Jacob Denno is a freelance copywriter and editor based in North London. Through his command of the English language and his ardour for building brands, he has sold over 45,000 copies of a niche literary magazine, been integral in the transformation of a small design agency into one of London’s top-ranked advertising agencies, and enabled a new property development firm to sell every house from its first project in less than four weeks. He is a huge fan of the em dash, knows his way around an Oxford comma, and can do a pitch-perfect impression of a clucking chicken.
Since entering the world of writing by penning music reviews for the lo-fi arts publication Amelia's Magazine, I've spent the last ten years using words to sell all sorts of things. Like furniture and fashion for high street retailer Oliver Bonas. Porridge for Rude Health. Office space for Regus. Literary magazines for Popshot. New homes for Belfield. Luxury holidays for Cazenove+Loyd. A whole advertising agency for Fold7 and an entire college for Plymouth College of Art. You get the picture. To paint yourself a better one, place your eyeballs on some of my work below.
Founded in 1993 by Olly Tress, Oliver Bonas is an independent British high street retailer with over 60 stores across the UK and more than 700 employees. Having built a reputation as a unique destination for gifting, Oliver Bonas wanted to move away from its 'quirky gift shop' position in the market to become a more sophisticated lifestyle brand, and needed its tone of voice to follow suit.
Working closely with Olly and the Head of Marketing, I developed a new tone of voice that was refined and authoritative, whilst maintaining the friendly and approachable feel that had built such a loyal customer following. In addition, I produced copy for a wide range of collateral that included lookbooks, email campaigns, packaging, till receipts, dispatch notes, customer service responses, press releases and HR-specific copy. Copywriting templates for job adverts and social media posts were also created to ensure the tone of voice was delivered consistently, alongside a brand values document that outlined the history, vision and values of Oliver Bonas.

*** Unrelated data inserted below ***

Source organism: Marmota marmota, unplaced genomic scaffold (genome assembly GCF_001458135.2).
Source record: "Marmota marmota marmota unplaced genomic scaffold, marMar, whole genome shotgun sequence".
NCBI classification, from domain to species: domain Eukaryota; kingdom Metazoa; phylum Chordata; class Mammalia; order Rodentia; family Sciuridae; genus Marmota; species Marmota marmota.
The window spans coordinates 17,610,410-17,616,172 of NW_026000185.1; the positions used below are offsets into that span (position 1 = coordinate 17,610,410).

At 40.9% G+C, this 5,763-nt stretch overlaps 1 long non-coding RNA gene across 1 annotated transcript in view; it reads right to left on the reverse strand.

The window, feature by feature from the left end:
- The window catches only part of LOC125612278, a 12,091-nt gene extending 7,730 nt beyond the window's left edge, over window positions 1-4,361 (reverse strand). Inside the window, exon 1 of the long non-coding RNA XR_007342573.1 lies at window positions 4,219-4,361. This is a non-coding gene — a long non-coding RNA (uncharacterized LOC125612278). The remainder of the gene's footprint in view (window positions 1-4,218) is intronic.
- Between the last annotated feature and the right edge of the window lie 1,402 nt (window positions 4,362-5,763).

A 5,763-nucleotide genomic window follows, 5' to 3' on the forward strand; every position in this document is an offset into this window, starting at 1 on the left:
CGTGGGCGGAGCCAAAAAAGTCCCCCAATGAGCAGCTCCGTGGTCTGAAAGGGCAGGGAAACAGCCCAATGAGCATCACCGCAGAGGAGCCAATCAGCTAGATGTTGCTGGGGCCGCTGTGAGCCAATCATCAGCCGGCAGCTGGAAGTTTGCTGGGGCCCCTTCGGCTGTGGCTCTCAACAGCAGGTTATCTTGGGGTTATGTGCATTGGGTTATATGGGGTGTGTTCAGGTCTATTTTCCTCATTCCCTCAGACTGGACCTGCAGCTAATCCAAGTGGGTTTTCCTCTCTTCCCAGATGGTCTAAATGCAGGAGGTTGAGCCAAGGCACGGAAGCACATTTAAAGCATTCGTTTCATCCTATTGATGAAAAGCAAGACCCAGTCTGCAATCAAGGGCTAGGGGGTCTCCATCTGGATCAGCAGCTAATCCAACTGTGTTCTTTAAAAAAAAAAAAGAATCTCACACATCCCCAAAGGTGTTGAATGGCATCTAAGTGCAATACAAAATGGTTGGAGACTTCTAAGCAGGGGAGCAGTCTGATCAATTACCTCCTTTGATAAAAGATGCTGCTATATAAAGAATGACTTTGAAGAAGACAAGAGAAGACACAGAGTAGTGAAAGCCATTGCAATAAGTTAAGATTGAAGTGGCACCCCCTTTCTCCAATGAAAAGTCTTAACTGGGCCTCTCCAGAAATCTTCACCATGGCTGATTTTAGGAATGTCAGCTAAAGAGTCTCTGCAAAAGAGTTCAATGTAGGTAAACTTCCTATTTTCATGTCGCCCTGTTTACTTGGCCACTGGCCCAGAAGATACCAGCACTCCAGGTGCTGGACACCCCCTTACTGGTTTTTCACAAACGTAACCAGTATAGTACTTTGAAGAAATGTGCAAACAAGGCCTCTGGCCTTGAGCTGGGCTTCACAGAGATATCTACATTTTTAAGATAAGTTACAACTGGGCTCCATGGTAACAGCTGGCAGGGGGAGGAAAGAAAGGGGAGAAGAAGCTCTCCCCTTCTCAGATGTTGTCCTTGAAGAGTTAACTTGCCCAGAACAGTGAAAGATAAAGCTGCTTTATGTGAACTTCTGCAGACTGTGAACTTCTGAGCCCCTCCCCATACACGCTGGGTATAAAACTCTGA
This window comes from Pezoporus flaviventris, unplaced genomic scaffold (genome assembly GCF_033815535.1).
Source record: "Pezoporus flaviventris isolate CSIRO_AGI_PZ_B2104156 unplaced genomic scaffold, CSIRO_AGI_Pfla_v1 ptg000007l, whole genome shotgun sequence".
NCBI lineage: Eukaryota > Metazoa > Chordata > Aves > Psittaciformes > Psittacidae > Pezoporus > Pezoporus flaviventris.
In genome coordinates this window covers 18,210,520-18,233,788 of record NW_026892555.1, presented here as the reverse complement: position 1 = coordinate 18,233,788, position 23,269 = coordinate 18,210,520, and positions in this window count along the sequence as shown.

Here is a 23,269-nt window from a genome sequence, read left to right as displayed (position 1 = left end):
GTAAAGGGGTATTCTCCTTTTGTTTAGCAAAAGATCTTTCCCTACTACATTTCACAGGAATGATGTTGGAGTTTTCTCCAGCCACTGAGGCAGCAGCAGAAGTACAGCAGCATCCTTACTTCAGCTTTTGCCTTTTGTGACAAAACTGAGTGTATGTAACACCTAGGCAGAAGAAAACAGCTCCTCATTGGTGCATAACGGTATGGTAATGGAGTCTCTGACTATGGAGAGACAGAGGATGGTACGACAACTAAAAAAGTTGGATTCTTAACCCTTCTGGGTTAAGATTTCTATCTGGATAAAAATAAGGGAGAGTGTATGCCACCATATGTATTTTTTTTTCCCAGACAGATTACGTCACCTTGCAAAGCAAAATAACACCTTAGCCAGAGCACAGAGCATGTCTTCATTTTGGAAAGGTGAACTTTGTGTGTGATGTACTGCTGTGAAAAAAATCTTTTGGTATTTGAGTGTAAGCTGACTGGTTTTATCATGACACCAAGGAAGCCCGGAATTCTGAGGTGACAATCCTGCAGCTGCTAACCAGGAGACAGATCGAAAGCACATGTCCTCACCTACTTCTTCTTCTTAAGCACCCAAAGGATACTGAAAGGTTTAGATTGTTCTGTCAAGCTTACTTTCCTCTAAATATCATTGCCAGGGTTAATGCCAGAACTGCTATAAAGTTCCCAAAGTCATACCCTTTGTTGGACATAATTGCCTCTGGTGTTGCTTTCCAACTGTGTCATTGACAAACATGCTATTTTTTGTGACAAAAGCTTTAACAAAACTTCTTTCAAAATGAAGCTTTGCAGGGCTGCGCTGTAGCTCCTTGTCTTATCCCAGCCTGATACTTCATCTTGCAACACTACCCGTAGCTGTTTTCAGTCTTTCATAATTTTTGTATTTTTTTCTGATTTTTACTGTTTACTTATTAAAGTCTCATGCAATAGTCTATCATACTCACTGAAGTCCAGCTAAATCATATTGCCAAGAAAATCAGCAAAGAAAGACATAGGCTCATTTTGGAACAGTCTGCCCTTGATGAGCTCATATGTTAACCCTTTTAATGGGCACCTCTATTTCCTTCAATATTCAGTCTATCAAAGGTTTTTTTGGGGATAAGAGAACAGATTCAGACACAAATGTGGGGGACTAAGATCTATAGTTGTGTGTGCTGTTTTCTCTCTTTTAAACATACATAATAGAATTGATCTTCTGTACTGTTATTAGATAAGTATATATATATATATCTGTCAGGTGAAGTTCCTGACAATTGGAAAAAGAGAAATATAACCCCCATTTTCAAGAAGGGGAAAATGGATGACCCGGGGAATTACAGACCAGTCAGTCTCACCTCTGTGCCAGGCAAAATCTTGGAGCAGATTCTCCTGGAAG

In 2008, I founded Popshot — an illustrated literary magazine that publishes short stories, flash fiction and poetry — with the aim of creating a publication that would provide a much-needed outlet for literature's new blood. Thanks to its vibrant combination of contemporary writing and illustration, Popshot soon garnered attention from the mainstream press with The Independent naming it one of "a fresh breed of literary magazines" and Dazed & Confused calling it "a who isn't yet who of contemporary literature".
As Editor, I handled every aspect of the magazine's creation. My responsibilities for the print edition included planning each issue, reading submissions, commissioning illustrators, art direction, copyediting, proofreading, designing, and managing the production process. I also produced all copy for Popshot's website, social media channels, marketing materials and new initiatives. In June 2017, with a print circulation of 6,000 copies and distribution in over 25 countries, Popshot was acquired by The Chelsea Magazine Company.
The Animation Guys is an animation studio and video production company based in North London. While they had an impressive portfolio of work and bags of energy for what they do, their website wasn't doing a very good job of showing it. They needed a new site that would represent their work and the services they offered in a more polished manner, while sounding personable and down to earth.
Working closely with the Managing Director and branding agency March, I wrote a range of copy to slot into the preliminary wireframes March had created. This included case studies, about copy, calls to action, and information about their processes and various services. While it was important that the copy read well, it was also essential that it helped bolster The Animation Guy's search engine rankings. With key search terms highlighted, I made sure they were stitched into each page to improve the studio's visibility against its competitors.
Investors in People is a people management organisation that helps businesses succeed by realising the potential of their people. Formerly owned by the UK government, it was transitioning into an independent community interest company (CIC) and wanted a more community-focused tone of voice to reflect its new status. While the brand was well-established in the people management sector, it was generally perceived as less progressive than its competition.